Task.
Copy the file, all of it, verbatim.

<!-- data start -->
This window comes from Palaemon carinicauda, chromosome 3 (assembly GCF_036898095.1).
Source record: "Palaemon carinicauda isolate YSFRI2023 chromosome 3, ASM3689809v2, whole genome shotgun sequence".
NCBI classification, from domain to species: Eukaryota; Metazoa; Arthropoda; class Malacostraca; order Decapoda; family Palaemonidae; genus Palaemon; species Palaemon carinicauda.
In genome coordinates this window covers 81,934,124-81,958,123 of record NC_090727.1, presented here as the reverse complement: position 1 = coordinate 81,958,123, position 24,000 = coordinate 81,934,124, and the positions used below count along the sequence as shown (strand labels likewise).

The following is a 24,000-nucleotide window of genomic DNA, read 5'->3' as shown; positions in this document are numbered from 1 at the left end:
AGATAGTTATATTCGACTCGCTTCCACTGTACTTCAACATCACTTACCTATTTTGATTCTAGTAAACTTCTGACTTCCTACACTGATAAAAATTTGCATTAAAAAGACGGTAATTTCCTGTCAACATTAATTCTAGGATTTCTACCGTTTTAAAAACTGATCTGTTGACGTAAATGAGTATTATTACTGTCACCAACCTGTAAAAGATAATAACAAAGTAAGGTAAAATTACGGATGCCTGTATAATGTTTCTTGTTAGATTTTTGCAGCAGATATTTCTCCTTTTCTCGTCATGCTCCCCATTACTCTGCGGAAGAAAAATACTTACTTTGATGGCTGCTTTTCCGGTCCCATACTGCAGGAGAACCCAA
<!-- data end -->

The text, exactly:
This window comes from Palaemon carinicauda, chromosome 3 (assembly GCF_036898095.1).
Source record: "Palaemon carinicauda isolate YSFRI2023 chromosome 3, ASM3689809v2, whole genome shotgun sequence".
NCBI classification, from domain to species: Eukaryota; Metazoa; Arthropoda; class Malacostraca; order Decapoda; family Palaemonidae; genus Palaemon; species Palaemon carinicauda.
In genome coordinates this window covers 81,934,124-81,958,123 of record NC_090727.1, presented here as the reverse complement: position 1 = coordinate 81,958,123, position 24,000 = coordinate 81,934,124, and the positions used below count along the sequence as shown (strand labels likewise).

The following is a 24,000-nucleotide window of genomic DNA, read 5'->3' as shown; positions in this document are numbered from 1 at the left end:
AGATAGTTATATTCGACTCGCTTCCACTGTACTTCAACATCACTTACCTATTTTGATTCTAGTAAACTTCTGACTTCCTACACTGATAAAAATTTGCATTAAAAAGACGGTAATTTCCTGTCAACATTAATTCTAGGATTTCTACCGTTTTAAAAACTGATCTGTTGACGTAAATGAGTATTATTACTGTCACCAACCTGTAAAAGATAATAACAAAGTAAGGTAAAATTACGGATGCCTGTATAATGTTTCTTGTTAGATTTTTGCAGCAGATATTTCTCCTTTTCTCGTCATGCTCCCCATTACTCTGCGGAAGAAAAATACTTACTTTGATGGCTGCTTTTCCGGTCCCATACTGCAGGAGAACCCAA